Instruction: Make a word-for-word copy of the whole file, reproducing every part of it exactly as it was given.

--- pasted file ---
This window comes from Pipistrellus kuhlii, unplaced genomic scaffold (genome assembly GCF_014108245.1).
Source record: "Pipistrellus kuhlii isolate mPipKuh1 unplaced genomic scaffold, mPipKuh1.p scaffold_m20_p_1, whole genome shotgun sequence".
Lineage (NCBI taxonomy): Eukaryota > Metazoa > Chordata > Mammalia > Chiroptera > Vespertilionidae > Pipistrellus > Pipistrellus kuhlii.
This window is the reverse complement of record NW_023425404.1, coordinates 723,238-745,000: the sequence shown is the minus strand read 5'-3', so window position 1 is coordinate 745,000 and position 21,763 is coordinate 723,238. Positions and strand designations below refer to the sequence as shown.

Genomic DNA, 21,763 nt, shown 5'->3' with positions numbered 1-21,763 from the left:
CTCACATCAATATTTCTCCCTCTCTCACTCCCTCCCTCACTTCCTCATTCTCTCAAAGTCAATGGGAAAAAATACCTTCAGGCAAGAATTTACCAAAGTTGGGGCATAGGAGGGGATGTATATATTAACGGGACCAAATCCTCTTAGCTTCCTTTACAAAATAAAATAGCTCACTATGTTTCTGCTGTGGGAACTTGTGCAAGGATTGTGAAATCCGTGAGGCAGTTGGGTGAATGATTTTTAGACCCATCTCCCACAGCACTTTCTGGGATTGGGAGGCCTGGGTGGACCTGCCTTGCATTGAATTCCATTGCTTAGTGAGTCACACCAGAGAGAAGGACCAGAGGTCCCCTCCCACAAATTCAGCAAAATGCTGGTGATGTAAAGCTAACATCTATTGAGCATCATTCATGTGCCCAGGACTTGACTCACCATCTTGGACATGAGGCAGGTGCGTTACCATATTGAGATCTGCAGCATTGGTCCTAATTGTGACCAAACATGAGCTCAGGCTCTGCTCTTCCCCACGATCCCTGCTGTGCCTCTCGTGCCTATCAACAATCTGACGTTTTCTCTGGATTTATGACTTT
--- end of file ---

This window comes from Pipistrellus kuhlii, unplaced genomic scaffold (genome assembly GCF_014108245.1).
Source record: "Pipistrellus kuhlii isolate mPipKuh1 unplaced genomic scaffold, mPipKuh1.p scaffold_m20_p_1, whole genome shotgun sequence".
Lineage (NCBI taxonomy): Eukaryota > Metazoa > Chordata > Mammalia > Chiroptera > Vespertilionidae > Pipistrellus > Pipistrellus kuhlii.
This window is the reverse complement of record NW_023425404.1, coordinates 723,238-745,000: the sequence shown is the minus strand read 5'-3', so window position 1 is coordinate 745,000 and position 21,763 is coordinate 723,238. Positions and strand designations below refer to the sequence as shown.

Genomic DNA, 21,763 nt, shown 5'->3' with positions numbered 1-21,763 from the left:
CTCACATCAATATTTCTCCCTCTCTCACTCCCTCCCTCACTTCCTCATTCTCTCAAAGTCAATGGGAAAAAATACCTTCAGGCAAGAATTTACCAAAGTTGGGGCATAGGAGGGGATGTATATATTAACGGGACCAAATCCTCTTAGCTTCCTTTACAAAATAAAATAGCTCACTATGTTTCTGCTGTGGGAACTTGTGCAAGGATTGTGAAATCCGTGAGGCAGTTGGGTGAATGATTTTTAGACCCATCTCCCACAGCACTTTCTGGGATTGGGAGGCCTGGGTGGACCTGCCTTGCATTGAATTCCATTGCTTAGTGAGTCACACCAGAGAGAAGGACCAGAGGTCCCCTCCCACAAATTCAGCAAAATGCTGGTGATGTAAAGCTAACATCTATTGAGCATCATTCATGTGCCCAGGACTTGACTCACCATCTTGGACATGAGGCAGGTGCGTTACCATATTGAGATCTGCAGCATTGGTCCTAATTGTGACCAAACATGAGCTCAGGCTCTGCTCTTCCCCACGATCCCTGCTGTGCCTCTCGTGCCTATCAACAATCTGACGTTTTCTCTGGATTTATGACTTT